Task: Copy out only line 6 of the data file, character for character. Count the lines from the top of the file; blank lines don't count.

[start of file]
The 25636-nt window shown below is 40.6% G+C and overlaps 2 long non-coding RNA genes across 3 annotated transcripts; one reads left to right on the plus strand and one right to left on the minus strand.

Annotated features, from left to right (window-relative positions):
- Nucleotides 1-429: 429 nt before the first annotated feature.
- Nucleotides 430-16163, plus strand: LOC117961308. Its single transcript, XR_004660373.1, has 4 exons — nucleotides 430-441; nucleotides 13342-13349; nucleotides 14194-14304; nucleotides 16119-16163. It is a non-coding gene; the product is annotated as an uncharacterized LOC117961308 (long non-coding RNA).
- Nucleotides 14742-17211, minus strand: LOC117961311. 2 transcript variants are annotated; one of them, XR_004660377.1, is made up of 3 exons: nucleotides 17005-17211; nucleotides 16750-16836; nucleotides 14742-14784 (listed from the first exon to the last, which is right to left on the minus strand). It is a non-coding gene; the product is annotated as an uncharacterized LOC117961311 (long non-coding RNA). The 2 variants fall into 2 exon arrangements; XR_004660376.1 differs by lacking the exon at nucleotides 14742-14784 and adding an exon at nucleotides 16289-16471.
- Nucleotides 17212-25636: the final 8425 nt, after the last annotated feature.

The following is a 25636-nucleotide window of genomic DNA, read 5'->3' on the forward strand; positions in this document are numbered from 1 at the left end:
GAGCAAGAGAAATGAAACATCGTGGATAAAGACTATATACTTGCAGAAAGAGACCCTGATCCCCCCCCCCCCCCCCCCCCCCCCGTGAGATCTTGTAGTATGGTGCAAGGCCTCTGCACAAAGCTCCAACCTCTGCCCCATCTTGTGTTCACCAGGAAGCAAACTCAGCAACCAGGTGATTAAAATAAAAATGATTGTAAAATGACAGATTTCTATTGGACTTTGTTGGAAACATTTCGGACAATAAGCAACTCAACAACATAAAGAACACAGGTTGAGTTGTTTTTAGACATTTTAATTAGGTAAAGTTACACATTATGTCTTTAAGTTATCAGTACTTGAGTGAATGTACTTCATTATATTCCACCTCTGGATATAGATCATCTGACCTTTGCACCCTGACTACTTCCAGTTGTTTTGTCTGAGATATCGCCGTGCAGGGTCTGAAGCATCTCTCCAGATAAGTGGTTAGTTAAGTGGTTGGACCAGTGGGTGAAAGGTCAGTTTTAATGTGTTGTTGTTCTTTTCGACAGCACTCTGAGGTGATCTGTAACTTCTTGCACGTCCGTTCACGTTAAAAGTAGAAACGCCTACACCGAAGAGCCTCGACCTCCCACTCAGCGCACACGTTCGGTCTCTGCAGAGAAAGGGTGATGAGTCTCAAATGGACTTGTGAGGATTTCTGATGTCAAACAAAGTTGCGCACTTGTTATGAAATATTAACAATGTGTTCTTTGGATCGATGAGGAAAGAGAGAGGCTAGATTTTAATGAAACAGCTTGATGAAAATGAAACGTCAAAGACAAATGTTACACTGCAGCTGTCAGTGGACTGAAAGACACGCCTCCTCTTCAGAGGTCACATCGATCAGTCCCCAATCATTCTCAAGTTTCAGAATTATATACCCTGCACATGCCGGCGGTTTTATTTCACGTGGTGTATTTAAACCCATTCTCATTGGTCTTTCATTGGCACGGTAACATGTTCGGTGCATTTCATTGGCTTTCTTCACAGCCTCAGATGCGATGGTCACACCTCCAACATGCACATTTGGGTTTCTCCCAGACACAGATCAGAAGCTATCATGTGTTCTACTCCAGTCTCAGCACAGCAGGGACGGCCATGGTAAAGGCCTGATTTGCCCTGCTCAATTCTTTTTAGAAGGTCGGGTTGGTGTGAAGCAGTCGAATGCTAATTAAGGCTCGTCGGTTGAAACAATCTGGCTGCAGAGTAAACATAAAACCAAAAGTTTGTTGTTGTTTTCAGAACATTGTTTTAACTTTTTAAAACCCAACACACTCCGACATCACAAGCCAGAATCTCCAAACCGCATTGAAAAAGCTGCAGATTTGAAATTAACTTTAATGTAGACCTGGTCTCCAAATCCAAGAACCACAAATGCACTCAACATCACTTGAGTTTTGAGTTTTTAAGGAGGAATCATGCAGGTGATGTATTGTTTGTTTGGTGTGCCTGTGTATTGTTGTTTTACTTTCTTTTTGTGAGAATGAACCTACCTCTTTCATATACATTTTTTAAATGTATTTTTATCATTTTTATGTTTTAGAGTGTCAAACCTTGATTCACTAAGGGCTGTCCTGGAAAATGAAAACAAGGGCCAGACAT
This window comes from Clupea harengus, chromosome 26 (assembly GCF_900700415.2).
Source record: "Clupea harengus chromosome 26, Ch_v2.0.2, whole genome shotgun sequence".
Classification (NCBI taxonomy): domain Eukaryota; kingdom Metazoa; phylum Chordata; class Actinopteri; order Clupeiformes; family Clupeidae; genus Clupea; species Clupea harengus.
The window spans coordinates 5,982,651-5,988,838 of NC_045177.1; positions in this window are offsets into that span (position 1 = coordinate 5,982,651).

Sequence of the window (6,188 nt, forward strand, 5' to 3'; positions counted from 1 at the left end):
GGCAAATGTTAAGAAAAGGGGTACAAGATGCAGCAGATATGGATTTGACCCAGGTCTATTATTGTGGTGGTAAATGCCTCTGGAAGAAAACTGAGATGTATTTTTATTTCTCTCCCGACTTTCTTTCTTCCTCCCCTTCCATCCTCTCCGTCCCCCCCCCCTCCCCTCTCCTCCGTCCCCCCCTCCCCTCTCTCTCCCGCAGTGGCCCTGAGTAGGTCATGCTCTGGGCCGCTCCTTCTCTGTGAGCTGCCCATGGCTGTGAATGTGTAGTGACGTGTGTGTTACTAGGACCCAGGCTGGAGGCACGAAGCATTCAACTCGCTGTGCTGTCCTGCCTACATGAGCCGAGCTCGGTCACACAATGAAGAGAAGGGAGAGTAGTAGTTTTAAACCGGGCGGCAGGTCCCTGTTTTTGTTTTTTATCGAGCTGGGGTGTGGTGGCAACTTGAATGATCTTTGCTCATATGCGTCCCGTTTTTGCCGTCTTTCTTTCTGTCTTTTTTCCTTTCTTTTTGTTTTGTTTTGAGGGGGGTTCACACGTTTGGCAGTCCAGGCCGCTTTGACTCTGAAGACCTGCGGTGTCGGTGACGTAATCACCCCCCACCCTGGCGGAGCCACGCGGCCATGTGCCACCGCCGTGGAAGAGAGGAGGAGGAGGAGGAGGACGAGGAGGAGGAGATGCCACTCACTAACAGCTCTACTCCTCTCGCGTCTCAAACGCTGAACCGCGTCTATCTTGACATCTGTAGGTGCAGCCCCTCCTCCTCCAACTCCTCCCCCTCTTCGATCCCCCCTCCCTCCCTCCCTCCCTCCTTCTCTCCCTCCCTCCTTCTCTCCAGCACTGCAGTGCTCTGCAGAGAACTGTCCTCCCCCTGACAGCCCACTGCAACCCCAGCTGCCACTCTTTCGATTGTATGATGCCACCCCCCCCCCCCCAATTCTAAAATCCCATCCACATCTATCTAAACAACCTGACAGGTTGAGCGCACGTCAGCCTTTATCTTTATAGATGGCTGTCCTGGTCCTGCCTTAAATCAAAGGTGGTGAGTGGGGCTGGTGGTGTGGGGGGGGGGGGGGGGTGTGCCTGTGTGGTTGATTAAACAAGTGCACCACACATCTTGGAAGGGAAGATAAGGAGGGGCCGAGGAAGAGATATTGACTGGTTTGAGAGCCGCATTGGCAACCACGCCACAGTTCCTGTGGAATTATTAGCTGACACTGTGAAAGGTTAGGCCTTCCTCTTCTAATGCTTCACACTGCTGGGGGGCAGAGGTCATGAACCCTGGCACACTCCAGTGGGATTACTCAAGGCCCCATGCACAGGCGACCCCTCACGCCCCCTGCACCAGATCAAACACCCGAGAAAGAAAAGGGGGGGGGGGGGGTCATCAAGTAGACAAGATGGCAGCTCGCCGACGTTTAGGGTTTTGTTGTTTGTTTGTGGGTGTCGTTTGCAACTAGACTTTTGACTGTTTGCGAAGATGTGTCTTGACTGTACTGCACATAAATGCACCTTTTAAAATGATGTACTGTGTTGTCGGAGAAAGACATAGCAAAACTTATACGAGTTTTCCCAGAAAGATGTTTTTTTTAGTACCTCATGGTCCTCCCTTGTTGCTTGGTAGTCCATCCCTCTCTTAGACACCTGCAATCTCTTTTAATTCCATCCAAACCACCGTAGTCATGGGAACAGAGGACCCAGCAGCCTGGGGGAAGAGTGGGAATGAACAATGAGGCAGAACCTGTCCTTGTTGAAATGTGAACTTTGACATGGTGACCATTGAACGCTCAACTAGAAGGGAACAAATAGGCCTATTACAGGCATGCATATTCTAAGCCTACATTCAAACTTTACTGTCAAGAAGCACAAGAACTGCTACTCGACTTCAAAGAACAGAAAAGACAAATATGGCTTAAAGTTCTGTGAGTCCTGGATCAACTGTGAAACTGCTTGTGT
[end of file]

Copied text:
- Nucleotides 17212-25636: the final 8425 nt, after the last annotated feature.